Republicans block gun bill to battle white supremacy and domestic terrorism

Senate remains at bottleneck over firearms rights after mass shootings in Buffalo and Uvalde, Texas

Activists join Senate Democrats outside the Capitol to demand action on US gun control legislation. AP
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US Senate Republicans blocked a bill titled the Domestic Terrorism Prevention Act in Congress on Thursday that Democrats viewed as a response to a white supremacist's killing of 10 black people this month and a potential gateway to a gun control bill.

Two days after another mass killing of 19 young children and two teachers at a Texas school, senators voted 47-47 along party lines, short of the 60 senators required to launch debate, to reject the bill authorising federal agencies to monitor and report jointly on domestic terrorism within the US, including incidents related to white supremacy.

Republicans said the legislation was unnecessary as Democratic President Joe Biden already had the authority to organise his administration's response to violent extremism.

Democrats insisted the bill was needed to bolster the federal government's response to rising incidents of domestic violent extremism.

The outcome, which had been expected, cut off the chance for any immediate action on gun-control legislation to address a rising tide of mass shootings in the US. Senators were due to leave Washington for a one-week Memorial Day holiday.

Mass shootings in recent years have provoked flurries of discussion in Congress on what to do about gun violence but little action as the two parties are deeply divided on gun rights. Americans have little confidence in Congress' ability to solve the problem, with a Reuters/Ipsos poll on Tuesday showing that only 35 per cent believe politicians will act.

The House of Representatives passed the domestic terrorism bill along party lines last week, after an avowed white supremacist killed the 10 black people in a livestreamed shooting at a supermarket in Buffalo, New York, on May 14.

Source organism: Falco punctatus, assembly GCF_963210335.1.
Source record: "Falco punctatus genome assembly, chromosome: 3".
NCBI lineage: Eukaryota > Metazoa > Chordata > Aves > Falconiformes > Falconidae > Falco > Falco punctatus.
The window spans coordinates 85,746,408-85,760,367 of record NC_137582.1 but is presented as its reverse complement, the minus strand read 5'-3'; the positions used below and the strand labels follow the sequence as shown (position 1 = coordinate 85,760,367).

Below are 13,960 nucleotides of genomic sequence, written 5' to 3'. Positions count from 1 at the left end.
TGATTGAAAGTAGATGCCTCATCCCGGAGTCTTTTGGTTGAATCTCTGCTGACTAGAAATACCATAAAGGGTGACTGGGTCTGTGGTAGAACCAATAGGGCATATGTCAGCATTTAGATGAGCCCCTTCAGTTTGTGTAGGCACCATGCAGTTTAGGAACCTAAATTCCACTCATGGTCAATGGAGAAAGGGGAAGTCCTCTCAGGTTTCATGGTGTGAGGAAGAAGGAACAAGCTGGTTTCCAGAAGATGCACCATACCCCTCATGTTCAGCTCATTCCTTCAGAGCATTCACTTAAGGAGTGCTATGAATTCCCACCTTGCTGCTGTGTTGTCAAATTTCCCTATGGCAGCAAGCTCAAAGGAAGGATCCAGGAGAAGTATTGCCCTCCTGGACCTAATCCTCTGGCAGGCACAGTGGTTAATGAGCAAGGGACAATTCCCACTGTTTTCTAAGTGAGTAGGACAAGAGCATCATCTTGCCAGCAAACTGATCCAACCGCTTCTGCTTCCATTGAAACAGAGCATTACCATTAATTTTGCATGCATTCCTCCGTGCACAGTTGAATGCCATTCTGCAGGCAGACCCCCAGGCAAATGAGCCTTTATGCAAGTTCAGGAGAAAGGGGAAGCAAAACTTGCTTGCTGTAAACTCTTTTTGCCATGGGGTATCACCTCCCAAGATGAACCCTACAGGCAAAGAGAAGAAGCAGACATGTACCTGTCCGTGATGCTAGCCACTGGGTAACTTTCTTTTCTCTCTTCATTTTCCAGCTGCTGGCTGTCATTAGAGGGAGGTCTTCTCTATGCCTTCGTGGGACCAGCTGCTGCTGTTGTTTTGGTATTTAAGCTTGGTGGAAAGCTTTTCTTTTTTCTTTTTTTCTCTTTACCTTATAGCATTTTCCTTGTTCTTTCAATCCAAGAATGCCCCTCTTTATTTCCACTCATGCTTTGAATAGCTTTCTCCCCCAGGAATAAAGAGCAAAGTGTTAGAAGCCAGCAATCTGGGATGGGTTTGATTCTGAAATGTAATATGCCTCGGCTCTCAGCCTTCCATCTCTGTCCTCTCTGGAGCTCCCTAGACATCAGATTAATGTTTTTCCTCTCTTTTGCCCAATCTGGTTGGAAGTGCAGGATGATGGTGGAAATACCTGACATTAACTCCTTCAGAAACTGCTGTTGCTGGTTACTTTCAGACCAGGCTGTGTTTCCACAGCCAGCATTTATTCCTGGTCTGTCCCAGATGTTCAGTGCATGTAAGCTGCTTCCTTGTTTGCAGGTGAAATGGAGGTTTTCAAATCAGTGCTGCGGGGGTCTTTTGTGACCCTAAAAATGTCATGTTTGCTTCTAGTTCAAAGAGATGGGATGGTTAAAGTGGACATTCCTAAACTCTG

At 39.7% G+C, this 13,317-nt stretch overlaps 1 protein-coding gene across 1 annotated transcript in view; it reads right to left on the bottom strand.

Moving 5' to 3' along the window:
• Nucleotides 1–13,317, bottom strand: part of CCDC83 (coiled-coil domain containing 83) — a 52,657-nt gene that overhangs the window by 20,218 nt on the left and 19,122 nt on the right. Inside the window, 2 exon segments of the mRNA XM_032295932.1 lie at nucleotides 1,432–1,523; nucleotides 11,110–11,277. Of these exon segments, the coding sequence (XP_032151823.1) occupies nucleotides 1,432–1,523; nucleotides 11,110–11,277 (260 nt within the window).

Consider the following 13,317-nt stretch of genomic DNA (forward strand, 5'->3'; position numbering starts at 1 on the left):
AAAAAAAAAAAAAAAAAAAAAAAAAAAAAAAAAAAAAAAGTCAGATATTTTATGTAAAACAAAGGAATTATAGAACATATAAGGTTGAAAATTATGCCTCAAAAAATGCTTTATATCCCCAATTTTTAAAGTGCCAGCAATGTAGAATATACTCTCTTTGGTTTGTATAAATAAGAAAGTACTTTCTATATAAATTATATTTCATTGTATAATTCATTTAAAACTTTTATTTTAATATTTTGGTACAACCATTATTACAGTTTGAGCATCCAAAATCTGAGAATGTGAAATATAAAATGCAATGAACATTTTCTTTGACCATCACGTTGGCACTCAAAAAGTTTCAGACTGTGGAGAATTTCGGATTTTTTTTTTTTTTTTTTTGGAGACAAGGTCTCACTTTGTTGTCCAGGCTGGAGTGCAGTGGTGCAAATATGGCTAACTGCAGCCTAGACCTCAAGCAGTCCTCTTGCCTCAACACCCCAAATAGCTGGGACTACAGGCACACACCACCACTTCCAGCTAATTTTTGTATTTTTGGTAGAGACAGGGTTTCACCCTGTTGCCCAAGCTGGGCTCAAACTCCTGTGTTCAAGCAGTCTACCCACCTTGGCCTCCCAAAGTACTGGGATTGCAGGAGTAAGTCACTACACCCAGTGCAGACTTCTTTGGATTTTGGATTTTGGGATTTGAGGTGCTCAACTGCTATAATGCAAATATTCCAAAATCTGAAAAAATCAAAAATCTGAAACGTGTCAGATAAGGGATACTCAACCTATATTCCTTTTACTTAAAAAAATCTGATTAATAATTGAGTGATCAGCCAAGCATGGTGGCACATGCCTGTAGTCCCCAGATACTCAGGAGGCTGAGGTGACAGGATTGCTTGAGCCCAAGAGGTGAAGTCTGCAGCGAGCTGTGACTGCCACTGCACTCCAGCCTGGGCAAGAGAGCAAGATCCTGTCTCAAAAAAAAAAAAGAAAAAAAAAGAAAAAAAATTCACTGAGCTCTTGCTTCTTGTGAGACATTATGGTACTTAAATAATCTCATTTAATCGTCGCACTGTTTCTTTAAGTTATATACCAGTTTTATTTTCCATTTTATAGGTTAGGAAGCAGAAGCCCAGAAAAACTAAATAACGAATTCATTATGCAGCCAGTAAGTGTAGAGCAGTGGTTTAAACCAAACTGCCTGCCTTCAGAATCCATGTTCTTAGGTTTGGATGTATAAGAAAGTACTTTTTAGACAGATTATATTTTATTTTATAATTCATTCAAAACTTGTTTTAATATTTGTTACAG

Democrats and some Republicans in the Senate have discussed the possibility of bipartisan legislation to address the issue, including proposals to expand background checks for gun purchasers and to keep firearms out of the hands of the mentally ill.

A total of 79 per cent of Americans — and 78 per cent of Republicans — are more likely to vote for a candidate in November's midterm elections who supports passing red flag laws of that kind, the Reuters/Ipsos poll found.

Senate Majority Leader Chuck Schumer said at least five Democratic politicians including Senator Chris Murphy have reached out to Republicans about possible measures related to gun and school safety.

Mr Murphy, who advocates gun restrictions, said talks with Republicans would continue into next week. But the odds are slim at best that the Senate will enact any bill to restrict guns.

"None of us are under any illusions that this will be easy," Mr Schumer said on the Senate floor, accusing Republicans of being in the "vice grip" of the US gun lobby. But he said: "We need to give it a short amount of time to try."

With the 100-seat Senate split 50-50, gun legislation would need 10 Republican votes to meet the chamber's 60-vote threshold for passing most bills.

Republicans generally oppose gun restrictions and instead assert a right to bear arms protected by the Second Amendment of the US Constitution.

Mr Schumer has taken initial steps towards a possible vote on other legislation to tighten background checks for gun buyers if current bipartisan talks prove fruitless.

Updated: May 26, 2022, 5:55 PM